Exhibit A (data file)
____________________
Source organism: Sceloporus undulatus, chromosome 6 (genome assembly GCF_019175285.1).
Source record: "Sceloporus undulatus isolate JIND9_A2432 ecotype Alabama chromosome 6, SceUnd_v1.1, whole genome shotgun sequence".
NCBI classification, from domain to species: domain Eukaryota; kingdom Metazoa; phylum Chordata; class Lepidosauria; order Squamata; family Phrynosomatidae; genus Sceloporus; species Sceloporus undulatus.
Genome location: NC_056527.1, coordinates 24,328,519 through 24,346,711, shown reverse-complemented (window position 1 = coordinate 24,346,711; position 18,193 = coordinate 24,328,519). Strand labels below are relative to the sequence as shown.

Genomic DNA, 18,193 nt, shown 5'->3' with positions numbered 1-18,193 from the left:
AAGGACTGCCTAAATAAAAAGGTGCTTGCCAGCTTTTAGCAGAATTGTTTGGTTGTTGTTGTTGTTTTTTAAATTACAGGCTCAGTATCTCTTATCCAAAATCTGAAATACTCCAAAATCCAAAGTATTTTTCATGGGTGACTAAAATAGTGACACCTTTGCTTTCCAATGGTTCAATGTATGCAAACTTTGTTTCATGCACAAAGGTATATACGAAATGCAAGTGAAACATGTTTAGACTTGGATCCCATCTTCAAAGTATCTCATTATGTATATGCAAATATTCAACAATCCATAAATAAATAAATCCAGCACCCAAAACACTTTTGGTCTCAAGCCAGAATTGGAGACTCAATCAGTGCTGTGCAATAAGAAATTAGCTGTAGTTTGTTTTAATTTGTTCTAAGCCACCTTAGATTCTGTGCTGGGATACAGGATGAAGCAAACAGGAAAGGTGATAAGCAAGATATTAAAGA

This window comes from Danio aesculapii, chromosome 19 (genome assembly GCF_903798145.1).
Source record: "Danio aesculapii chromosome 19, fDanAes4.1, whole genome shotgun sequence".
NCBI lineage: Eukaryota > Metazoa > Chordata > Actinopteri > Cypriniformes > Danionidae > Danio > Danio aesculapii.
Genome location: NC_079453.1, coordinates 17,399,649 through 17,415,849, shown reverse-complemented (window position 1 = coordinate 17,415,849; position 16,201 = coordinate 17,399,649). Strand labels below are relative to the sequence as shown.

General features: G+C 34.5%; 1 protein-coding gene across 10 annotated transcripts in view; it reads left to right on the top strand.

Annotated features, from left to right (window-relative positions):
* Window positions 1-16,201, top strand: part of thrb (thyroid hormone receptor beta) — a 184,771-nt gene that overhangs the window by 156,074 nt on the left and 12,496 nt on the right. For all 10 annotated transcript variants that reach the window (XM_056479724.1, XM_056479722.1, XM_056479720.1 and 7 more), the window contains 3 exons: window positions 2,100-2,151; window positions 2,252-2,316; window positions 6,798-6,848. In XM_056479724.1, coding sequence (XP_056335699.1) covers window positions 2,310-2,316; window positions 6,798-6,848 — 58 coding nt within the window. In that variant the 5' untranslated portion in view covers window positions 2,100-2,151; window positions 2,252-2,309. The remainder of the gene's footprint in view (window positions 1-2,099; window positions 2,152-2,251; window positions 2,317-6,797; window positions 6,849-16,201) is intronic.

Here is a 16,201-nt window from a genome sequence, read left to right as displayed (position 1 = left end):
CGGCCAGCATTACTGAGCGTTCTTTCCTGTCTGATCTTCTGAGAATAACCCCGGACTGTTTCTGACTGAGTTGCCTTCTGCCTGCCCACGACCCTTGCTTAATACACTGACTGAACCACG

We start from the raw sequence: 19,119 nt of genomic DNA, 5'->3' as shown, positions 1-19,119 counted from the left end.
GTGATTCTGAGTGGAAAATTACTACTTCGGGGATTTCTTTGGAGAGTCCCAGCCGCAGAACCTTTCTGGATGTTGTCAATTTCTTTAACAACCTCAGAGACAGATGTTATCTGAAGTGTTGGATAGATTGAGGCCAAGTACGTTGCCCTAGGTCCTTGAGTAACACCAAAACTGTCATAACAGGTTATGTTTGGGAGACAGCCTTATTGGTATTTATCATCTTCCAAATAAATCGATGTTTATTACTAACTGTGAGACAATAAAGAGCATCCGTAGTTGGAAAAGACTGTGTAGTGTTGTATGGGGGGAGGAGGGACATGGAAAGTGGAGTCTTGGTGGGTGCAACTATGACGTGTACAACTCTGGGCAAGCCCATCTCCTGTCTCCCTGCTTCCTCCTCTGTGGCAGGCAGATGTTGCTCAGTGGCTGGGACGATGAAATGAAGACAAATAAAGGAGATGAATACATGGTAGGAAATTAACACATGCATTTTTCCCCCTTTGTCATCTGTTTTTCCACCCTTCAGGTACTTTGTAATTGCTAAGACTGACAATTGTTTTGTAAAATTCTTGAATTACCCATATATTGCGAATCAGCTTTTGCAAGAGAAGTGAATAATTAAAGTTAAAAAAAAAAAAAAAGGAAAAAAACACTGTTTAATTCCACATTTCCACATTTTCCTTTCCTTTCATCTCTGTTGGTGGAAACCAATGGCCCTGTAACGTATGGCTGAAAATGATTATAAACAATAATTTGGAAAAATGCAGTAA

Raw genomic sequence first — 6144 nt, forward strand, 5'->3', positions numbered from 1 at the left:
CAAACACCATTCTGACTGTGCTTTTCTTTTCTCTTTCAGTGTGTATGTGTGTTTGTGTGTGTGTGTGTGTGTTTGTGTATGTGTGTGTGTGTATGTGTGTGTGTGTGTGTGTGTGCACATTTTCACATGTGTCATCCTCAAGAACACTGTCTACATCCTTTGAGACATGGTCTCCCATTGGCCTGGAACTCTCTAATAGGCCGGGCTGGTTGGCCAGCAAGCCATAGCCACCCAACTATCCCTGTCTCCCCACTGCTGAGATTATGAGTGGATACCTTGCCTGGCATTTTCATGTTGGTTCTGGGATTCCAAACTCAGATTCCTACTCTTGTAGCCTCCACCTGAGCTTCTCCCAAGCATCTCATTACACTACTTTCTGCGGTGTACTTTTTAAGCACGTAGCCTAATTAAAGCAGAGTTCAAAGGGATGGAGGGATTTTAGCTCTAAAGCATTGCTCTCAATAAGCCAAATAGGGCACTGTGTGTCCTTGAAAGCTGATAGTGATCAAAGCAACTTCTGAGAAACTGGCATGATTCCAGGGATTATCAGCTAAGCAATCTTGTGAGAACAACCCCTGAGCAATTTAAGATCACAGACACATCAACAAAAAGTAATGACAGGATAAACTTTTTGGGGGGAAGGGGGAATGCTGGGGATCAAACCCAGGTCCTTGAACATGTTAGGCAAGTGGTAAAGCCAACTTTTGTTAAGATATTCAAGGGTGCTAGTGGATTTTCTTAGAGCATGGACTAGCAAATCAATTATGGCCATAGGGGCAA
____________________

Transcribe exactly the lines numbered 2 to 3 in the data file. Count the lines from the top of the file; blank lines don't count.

Source record: "Sceloporus undulatus isolate JIND9_A2432 ecotype Alabama chromosome 6, SceUnd_v1.1, whole genome shotgun sequence".
NCBI classification, from domain to species: domain Eukaryota; kingdom Metazoa; phylum Chordata; class Lepidosauria; order Squamata; family Phrynosomatidae; genus Sceloporus; species Sceloporus undulatus.